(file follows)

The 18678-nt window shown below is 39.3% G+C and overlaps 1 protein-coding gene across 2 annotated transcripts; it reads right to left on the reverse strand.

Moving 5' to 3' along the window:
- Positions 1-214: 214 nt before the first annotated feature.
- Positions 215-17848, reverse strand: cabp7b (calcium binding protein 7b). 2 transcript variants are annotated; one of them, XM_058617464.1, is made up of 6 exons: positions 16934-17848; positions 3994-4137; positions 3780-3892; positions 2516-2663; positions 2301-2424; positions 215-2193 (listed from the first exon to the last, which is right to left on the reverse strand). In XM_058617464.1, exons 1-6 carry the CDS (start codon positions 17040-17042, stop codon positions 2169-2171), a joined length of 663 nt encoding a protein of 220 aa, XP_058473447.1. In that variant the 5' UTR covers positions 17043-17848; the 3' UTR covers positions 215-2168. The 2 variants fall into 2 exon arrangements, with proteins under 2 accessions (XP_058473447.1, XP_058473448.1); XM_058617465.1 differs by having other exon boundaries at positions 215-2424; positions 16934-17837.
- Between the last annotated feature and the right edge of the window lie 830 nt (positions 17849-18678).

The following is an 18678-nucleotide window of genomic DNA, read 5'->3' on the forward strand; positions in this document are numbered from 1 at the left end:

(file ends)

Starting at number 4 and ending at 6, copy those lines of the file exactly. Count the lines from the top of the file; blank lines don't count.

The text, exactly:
- Positions 215-17848, reverse strand: cabp7b (calcium binding protein 7b). 2 transcript variants are annotated; one of them, XM_058617464.1, is made up of 6 exons: positions 16934-17848; positions 3994-4137; positions 3780-3892; positions 2516-2663; positions 2301-2424; positions 215-2193 (listed from the first exon to the last, which is right to left on the reverse strand). In XM_058617464.1, exons 1-6 carry the CDS (start codon positions 17040-17042, stop codon positions 2169-2171), a joined length of 663 nt encoding a protein of 220 aa, XP_058473447.1. In that variant the 5' UTR covers positions 17043-17848; the 3' UTR covers positions 215-2168. The 2 variants fall into 2 exon arrangements, with proteins under 2 accessions (XP_058473447.1, XP_058473448.1); XM_058617465.1 differs by having other exon boundaries at positions 215-2424; positions 16934-17837.
- Between the last annotated feature and the right edge of the window lie 830 nt (positions 17849-18678).

The following is an 18678-nucleotide window of genomic DNA, read 5'->3' on the forward strand; positions in this document are numbered from 1 at the left end: